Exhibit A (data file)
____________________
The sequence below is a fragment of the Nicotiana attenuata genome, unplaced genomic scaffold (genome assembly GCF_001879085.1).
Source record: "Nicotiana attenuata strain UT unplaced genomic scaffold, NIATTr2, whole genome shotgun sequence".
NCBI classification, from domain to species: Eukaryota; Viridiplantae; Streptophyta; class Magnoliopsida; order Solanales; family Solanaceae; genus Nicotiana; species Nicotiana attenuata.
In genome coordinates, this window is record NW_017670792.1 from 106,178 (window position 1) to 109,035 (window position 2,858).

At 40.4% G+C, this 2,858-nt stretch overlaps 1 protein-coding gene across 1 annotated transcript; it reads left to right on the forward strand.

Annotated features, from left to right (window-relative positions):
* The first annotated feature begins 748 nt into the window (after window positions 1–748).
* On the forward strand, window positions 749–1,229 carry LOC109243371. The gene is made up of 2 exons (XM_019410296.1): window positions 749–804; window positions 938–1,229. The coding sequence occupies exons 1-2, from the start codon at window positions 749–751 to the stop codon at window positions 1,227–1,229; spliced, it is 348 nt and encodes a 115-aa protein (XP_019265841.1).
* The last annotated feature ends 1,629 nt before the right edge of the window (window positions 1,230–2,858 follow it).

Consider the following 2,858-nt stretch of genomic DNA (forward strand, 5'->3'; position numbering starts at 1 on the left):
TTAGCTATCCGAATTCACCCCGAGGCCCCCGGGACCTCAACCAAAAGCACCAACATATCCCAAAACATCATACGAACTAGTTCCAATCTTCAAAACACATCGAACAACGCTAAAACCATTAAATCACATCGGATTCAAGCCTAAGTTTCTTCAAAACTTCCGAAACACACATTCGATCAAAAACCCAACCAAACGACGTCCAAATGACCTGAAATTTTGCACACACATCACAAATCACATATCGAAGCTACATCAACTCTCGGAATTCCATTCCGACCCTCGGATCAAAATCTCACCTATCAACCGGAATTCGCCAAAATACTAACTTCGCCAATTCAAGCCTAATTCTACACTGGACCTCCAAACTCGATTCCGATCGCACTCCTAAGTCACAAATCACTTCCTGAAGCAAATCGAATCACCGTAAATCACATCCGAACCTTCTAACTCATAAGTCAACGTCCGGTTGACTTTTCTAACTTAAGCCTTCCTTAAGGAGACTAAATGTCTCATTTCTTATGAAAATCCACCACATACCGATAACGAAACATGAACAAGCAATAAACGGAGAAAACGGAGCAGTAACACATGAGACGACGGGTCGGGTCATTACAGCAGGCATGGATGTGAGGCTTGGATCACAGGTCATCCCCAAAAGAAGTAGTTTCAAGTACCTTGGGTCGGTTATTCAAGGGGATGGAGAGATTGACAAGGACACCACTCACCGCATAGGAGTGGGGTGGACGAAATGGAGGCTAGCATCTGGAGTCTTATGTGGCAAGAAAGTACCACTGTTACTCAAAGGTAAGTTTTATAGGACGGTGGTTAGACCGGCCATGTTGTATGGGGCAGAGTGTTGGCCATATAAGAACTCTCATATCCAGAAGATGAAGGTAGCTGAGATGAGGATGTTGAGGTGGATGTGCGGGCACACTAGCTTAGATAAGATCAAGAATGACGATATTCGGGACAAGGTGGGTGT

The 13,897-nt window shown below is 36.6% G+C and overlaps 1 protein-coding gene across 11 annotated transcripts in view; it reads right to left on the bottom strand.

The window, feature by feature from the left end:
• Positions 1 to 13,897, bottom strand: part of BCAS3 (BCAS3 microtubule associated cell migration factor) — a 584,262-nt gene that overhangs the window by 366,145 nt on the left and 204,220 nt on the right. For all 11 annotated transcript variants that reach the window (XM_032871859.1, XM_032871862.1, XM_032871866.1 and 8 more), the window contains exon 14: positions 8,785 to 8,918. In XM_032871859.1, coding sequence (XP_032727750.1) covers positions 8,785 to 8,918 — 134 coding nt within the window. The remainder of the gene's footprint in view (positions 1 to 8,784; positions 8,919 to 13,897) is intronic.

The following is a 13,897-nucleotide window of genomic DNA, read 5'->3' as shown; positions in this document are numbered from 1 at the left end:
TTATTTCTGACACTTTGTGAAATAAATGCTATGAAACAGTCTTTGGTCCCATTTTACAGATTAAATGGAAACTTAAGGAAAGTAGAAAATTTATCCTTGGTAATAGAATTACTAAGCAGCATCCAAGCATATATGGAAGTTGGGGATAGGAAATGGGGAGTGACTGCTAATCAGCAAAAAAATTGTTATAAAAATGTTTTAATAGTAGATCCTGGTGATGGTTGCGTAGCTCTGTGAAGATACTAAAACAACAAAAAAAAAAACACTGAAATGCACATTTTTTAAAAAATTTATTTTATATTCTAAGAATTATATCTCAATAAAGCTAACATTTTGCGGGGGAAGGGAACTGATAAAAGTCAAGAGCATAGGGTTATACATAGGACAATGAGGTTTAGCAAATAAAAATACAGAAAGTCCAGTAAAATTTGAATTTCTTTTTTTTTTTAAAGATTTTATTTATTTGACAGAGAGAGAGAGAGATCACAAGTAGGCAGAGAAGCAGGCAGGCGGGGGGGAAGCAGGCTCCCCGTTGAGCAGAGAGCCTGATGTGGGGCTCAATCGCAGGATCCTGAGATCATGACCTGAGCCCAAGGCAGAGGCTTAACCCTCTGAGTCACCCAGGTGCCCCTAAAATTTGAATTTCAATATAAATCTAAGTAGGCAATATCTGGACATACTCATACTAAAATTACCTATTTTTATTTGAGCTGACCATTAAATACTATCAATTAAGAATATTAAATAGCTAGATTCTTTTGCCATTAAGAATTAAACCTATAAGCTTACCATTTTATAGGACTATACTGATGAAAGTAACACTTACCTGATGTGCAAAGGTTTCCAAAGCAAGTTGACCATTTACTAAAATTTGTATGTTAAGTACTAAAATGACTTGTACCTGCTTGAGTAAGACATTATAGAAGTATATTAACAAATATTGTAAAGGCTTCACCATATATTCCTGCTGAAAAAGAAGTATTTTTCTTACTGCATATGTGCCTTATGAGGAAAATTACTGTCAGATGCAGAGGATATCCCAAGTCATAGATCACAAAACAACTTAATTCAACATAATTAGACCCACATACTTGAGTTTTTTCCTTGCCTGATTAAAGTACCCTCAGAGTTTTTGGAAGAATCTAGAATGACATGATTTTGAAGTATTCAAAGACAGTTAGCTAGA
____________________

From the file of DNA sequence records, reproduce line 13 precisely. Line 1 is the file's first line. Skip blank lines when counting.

The window, feature by feature from the left end: